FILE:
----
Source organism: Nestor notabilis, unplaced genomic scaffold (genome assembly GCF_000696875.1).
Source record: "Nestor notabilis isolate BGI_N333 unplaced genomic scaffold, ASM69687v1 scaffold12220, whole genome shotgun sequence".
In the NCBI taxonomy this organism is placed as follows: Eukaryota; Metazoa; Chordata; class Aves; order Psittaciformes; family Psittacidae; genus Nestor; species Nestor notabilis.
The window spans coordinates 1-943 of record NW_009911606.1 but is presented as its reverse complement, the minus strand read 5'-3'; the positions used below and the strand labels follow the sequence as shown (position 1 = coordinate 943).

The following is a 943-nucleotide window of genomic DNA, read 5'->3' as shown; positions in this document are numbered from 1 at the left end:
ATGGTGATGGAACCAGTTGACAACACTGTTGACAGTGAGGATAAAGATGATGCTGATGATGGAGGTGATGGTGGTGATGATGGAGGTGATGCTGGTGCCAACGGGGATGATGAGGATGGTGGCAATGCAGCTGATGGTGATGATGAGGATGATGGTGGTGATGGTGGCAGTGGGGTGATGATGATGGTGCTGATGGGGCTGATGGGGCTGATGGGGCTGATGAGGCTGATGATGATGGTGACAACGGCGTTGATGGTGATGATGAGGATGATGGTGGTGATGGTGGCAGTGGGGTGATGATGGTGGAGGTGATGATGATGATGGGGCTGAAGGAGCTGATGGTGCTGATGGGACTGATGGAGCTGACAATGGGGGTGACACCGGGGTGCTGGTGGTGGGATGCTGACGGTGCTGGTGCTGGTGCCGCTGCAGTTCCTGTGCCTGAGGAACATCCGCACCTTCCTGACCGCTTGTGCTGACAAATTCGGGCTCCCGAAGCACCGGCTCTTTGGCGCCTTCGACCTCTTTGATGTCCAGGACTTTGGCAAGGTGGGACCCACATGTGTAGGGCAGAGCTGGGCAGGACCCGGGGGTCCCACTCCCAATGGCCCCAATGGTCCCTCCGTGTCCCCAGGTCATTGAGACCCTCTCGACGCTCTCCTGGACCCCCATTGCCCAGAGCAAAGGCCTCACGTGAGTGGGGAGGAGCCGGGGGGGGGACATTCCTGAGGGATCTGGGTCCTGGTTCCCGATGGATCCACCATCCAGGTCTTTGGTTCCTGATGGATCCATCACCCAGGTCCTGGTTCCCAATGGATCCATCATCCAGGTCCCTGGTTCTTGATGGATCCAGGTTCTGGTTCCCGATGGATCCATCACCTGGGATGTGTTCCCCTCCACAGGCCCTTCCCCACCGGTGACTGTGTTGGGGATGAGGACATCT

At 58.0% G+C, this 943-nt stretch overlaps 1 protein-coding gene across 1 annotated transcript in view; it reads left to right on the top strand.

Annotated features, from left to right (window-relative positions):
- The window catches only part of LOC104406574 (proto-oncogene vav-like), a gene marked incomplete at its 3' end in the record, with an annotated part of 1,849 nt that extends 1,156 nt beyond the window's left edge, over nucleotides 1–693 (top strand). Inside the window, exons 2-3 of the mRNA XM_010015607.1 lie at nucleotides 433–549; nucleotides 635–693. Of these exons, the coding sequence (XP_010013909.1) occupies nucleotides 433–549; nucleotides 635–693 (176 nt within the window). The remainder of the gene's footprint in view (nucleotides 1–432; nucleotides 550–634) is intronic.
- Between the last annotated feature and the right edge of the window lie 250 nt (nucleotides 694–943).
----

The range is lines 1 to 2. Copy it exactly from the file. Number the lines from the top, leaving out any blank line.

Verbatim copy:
Source organism: Nestor notabilis, unplaced genomic scaffold (genome assembly GCF_000696875.1).
Source record: "Nestor notabilis isolate BGI_N333 unplaced genomic scaffold, ASM69687v1 scaffold12220, whole genome shotgun sequence".